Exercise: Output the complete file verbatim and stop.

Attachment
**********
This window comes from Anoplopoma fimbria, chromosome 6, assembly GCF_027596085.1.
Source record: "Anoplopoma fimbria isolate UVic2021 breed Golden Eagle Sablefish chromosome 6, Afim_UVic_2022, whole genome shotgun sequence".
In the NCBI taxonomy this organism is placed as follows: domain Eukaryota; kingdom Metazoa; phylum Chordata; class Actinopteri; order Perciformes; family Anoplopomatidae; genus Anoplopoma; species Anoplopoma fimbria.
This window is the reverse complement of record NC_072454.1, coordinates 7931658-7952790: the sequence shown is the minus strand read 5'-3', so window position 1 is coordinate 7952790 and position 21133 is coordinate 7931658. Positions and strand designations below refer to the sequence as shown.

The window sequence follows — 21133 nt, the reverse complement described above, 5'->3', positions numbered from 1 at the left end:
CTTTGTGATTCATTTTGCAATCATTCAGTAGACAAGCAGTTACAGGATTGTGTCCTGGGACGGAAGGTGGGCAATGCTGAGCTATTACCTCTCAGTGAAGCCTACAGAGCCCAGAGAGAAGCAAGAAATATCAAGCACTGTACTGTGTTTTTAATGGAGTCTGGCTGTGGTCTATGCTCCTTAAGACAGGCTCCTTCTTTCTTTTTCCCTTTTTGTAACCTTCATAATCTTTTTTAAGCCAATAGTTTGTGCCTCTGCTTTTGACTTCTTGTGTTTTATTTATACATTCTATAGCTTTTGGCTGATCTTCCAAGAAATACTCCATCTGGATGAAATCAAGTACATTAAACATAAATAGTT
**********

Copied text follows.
This window comes from Anoplopoma fimbria, chromosome 6, assembly GCF_027596085.1.
Source record: "Anoplopoma fimbria isolate UVic2021 breed Golden Eagle Sablefish chromosome 6, Afim_UVic_2022, whole genome shotgun sequence".
In the NCBI taxonomy this organism is placed as follows: domain Eukaryota; kingdom Metazoa; phylum Chordata; class Actinopteri; order Perciformes; family Anoplopomatidae; genus Anoplopoma; species Anoplopoma fimbria.
This window is the reverse complement of record NC_072454.1, coordinates 7931658-7952790: the sequence shown is the minus strand read 5'-3', so window position 1 is coordinate 7952790 and position 21133 is coordinate 7931658. Positions and strand designations below refer to the sequence as shown.

The window sequence follows — 21133 nt, the reverse complement described above, 5'->3', positions numbered from 1 at the left end:
CTTTGTGATTCATTTTGCAATCATTCAGTAGACAAGCAGTTACAGGATTGTGTCCTGGGACGGAAGGTGGGCAATGCTGAGCTATTACCTCTCAGTGAAGCCTACAGAGCCCAGAGAGAAGCAAGAAATATCAAGCACTGTACTGTGTTTTTAATGGAGTCTGGCTGTGGTCTATGCTCCTTAAGACAGGCTCCTTCTTTCTTTTTCCCTTTTTGTAACCTTCATAATCTTTTTTAAGCCAATAGTTTGTGCCTCTGCTTTTGACTTCTTGTGTTTTATTTATACATTCTATAGCTTTTGGCTGATCTTCCAAGAAATACTCCATCTGGATGAAATCAAGTACATTAAACATAAATAGTT